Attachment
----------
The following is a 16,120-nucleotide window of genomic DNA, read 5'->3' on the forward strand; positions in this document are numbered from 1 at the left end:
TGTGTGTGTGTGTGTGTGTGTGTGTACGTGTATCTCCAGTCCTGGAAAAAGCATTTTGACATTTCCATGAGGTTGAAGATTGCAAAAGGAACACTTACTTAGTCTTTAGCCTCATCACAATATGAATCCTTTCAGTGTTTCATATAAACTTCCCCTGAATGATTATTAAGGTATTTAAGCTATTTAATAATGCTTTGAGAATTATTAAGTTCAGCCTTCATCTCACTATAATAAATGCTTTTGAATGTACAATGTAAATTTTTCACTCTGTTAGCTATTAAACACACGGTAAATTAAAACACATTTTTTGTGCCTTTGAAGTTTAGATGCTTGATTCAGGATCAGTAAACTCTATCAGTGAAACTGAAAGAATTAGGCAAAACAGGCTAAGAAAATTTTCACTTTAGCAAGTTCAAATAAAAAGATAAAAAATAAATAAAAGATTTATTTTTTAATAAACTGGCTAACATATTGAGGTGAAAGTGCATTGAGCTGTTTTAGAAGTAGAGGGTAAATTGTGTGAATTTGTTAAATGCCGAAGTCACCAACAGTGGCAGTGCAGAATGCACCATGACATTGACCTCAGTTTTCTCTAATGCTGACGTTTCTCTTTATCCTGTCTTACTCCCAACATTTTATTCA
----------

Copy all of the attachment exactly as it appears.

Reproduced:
The following is a 16,120-nucleotide window of genomic DNA, read 5'->3' on the forward strand; positions in this document are numbered from 1 at the left end:
TGTGTGTGTGTGTGTGTGTGTGTGTACGTGTATCTCCAGTCCTGGAAAAAGCATTTTGACATTTCCATGAGGTTGAAGATTGCAAAAGGAACACTTACTTAGTCTTTAGCCTCATCACAATATGAATCCTTTCAGTGTTTCATATAAACTTCCCCTGAATGATTATTAAGGTATTTAAGCTATTTAATAATGCTTTGAGAATTATTAAGTTCAGCCTTCATCTCACTATAATAAATGCTTTTGAATGTACAATGTAAATTTTTCACTCTGTTAGCTATTAAACACACGGTAAATTAAAACACATTTTTTGTGCCTTTGAAGTTTAGATGCTTGATTCAGGATCAGTAAACTCTATCAGTGAAACTGAAAGAATTAGGCAAAACAGGCTAAGAAAATTTTCACTTTAGCAAGTTCAAATAAAAAGATAAAAAATAAATAAAAGATTTATTTTTTAATAAACTGGCTAACATATTGAGGTGAAAGTGCATTGAGCTGTTTTAGAAGTAGAGGGTAAATTGTGTGAATTTGTTAAATGCCGAAGTCACCAACAGTGGCAGTGCAGAATGCACCATGACATTGACCTCAGTTTTCTCTAATGCTGACGTTTCTCTTTATCCTGTCTTACTCCCAACATTTTATTCA